At a moment when he least expected it, his son asked him about sex. Instead of letting him learn from others, here’s what he did.
“Dad, the other day when you and mom were looking online to see if I could watch The Flash, I overheard you say ‘I think it’s ok, but pretty soon we probably need to have the talk with him’. What’s the ‘talk’?”
And so it began. We were casually shooting hoops one sunny afternoon when my ten-year-old son Cody sprung this on me. Despite being mildly amused at his motivation to learn about S-E-X (superhero shows), it was mitigated by an overwhelming feeling of awkwardness. So I quickly brushed him off casually shifting the conversation back to practicing his times tables.
But it didn’t end there. I changed the topic, but I knew the time had come. After all, these are digital days we live in. And we can’t keep them naïve forever. Sometimes I wonder if it wasn’t me with the blinders on instead of my son. Either way, at the very least I knew I needed to discuss it with my wife and soon.
That night after putting the kids down I brought up the subject to Shannon. Her initial reaction was to be expected. “He’s my little boy. I just don’t think he’s ready for that yet.”
But after further conversation, we realized it had to be done. As uncomfortable as we felt about the situation, in the end we needed to do what was best for our boy. And at his age the likelihood of him hearing about it from his friends soon was pretty high. That is if he hadn’t already.
As Shannon said, “We can’t protect him forever. Or keep him away from his friends. Or technology. Or his friends with technology.”
Boom. That was it. The decision was made. We were going to charge ahead and bravely discuss the process of baby making with our son. Both of us dug out our respective big kid underwear and prepared ourselves to tackle this challenge. Now if only we knew where to start.
Shannon’s parents didn’t offer much of an example. She didn’t recall a single conversation in her entire life with them about the subject. And my own were of very little help either. The only talk I ever experienced was my ex-marine Corps father saying, “Son you know where babies come from right?”
It’s important to realize that theirs was a different time. I know they did the best they could for us. But we wanted to try a different approach. The trouble was, we didn’t even know what that approach should be. So we did what everyone does in the digital age when they don’t know how to do something. We Googled it.
As you can probably imagine, there were more than a few search results when searching the topic. I will say if you do this yourself, make sure you are careful about the search terms and sequencing you use. My first attempt almost included the word “sex” and “boy” in the same phrase until I thought better of it. Can’t be too careful these days.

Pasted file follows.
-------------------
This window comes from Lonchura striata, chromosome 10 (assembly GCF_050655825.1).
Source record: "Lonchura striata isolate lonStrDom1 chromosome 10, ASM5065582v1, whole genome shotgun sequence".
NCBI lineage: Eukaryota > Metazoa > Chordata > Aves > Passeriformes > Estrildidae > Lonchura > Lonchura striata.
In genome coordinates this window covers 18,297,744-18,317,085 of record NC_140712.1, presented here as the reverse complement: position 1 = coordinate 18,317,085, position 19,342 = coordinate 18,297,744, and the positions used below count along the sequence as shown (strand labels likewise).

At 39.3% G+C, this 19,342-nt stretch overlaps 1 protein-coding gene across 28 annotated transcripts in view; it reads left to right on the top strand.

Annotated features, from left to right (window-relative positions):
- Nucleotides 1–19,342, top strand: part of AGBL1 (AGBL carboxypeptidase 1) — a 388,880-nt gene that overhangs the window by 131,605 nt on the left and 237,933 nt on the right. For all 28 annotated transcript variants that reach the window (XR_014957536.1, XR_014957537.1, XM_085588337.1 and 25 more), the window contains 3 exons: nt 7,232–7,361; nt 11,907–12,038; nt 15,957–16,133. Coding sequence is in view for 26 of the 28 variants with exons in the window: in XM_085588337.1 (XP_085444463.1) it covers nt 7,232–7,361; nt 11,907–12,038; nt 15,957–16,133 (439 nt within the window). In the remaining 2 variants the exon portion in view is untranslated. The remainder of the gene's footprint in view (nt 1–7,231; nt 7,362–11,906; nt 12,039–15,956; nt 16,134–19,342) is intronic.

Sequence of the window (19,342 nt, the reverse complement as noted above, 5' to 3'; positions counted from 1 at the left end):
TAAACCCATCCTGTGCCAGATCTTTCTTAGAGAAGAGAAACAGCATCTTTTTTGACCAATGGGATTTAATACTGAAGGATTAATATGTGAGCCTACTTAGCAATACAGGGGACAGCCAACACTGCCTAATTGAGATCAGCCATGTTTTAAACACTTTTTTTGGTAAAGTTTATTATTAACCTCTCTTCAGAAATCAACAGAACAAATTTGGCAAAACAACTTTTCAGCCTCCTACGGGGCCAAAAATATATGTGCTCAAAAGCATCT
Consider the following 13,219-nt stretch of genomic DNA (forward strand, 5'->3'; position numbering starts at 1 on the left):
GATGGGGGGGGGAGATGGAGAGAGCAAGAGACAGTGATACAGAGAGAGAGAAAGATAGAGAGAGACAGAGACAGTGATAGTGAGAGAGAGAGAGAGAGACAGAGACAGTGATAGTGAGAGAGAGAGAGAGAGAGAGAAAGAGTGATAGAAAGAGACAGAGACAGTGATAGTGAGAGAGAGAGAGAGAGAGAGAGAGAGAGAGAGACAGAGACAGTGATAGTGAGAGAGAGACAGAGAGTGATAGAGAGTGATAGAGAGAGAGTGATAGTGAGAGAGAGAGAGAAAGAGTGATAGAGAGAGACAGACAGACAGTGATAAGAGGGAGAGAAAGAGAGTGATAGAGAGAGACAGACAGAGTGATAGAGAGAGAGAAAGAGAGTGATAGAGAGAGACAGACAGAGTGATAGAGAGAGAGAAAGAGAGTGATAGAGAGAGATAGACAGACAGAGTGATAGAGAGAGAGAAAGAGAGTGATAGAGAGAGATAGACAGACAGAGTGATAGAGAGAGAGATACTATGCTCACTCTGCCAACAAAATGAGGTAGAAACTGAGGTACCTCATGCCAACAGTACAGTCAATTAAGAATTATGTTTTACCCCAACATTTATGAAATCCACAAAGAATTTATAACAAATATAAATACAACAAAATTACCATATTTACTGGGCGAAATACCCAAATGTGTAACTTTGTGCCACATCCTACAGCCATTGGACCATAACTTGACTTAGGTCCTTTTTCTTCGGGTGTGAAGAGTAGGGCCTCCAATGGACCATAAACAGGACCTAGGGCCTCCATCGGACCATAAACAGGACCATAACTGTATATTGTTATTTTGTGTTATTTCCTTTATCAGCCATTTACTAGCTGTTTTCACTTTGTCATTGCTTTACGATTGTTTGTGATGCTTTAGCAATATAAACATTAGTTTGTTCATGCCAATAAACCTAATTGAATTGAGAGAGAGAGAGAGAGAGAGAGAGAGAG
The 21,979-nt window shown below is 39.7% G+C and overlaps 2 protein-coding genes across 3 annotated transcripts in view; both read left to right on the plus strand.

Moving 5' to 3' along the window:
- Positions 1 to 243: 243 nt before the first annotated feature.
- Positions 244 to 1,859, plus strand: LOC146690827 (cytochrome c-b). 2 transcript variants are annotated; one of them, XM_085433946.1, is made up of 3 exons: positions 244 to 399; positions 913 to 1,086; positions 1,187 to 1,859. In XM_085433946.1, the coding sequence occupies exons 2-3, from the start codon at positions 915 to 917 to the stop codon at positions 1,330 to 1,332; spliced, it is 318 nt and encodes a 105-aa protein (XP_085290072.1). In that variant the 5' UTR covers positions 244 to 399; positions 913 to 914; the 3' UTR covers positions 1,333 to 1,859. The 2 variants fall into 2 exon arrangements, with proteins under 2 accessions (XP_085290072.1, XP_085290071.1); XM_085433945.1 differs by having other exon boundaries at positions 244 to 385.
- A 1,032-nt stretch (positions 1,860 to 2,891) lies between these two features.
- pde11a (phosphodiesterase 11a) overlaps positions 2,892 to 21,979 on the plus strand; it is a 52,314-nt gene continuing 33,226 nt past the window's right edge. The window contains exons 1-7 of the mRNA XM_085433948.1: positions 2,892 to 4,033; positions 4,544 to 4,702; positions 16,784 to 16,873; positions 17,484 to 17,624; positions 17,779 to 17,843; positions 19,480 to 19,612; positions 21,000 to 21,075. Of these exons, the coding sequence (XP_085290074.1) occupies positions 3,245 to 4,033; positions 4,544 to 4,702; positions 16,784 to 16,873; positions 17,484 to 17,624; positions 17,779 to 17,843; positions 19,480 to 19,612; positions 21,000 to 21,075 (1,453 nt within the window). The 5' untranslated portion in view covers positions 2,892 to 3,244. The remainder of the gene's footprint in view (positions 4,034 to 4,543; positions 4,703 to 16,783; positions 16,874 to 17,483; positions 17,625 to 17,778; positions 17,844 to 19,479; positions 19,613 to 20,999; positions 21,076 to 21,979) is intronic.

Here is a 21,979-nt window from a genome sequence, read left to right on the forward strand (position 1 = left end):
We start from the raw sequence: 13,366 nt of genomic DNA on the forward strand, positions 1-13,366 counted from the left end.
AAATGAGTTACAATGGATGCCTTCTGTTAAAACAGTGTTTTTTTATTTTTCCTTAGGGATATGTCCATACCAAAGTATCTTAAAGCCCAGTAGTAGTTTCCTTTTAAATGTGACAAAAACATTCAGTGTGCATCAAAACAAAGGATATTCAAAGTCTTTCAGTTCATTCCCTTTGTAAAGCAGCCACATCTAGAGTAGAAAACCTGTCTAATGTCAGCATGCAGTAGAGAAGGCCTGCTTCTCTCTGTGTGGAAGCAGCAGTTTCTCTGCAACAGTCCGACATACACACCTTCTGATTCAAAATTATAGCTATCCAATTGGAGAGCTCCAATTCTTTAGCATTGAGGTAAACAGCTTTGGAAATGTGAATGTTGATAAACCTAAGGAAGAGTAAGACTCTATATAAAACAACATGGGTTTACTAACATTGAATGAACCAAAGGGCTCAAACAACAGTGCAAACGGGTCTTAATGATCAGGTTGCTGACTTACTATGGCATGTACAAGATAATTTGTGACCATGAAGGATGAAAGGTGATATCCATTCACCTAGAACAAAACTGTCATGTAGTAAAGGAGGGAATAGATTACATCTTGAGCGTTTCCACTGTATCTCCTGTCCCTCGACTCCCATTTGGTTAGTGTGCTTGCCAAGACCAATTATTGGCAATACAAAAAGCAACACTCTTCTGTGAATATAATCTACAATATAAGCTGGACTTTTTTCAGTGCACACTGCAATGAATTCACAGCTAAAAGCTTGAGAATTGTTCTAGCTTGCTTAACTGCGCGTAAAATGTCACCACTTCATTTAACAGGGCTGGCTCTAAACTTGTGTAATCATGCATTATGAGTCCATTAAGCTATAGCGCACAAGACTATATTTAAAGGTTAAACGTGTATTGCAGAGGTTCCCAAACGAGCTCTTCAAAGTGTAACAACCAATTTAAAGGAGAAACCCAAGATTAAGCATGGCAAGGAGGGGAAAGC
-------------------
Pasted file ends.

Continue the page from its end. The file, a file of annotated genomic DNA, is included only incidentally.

I recommend using your good judgment if you try this yourself. It is the wild west of the Internet after all, and everyone out there has an opinion about practically everything. After extensive searching, we discovered some useful information on a few quality websites. Now we just had to tell our son about sex. Yikes.
We decided to adopt the “band-aid ripping” approach for maximum efficiency. I don’t know if this was more for his benefit or ours but we figured getting it over fast was best. Since he was still anxious to watch another superhero show (Arrow this time) getting him on board was easy. Shannon was another story.
After a couple glasses of well-deserved wine, she was ready. Or at least as ready as she’d ever be. Like it or not our little boy wasn’t so little anymore. And there was just no way to keep him innocent in a world of fast-moving technology. So we jumped in with both feet.
The talk itself went smooth enough. Aside from Cody gagging a bit when we described the physical act of coitus it was a breeze. And through the conversation Shannon realized her apprehension was rooted more in feeling the loss of her son growing up than him learning about sex. Except for the inevitable follow-up questions about my sex life with his mother the experience was a great success.
What we’ve realized since is the advancement of technology has changed the world forever. We are digital immigrants having lived before the advances that our children take for granted. And that old world is gone forever. In its place is something new, something exciting, but also something scary.
Parents today are tasked with raising these digital natives to succeed in a world we never knew. There is no road map. Our kids are connected to others in ways we never experienced and often don’t even understand. Cyberbullying, online predators, pornography, and social peer pressure are just a few of the obstacles our children face.
But, the technology also connects us to greater knowledge, resources, and community as adults as well. Make no mistake, if we don’t teach our children, the world will do it for us. And we may not like how that turns out.
But if we take advantage of these resources, making an intentional effort to equip our children for a changing world we can succeed. We MUST succeed. There simply is no other option. The lives of our children hang in the balance. Are you ready?
Photo: Flickr/ Ted McGrath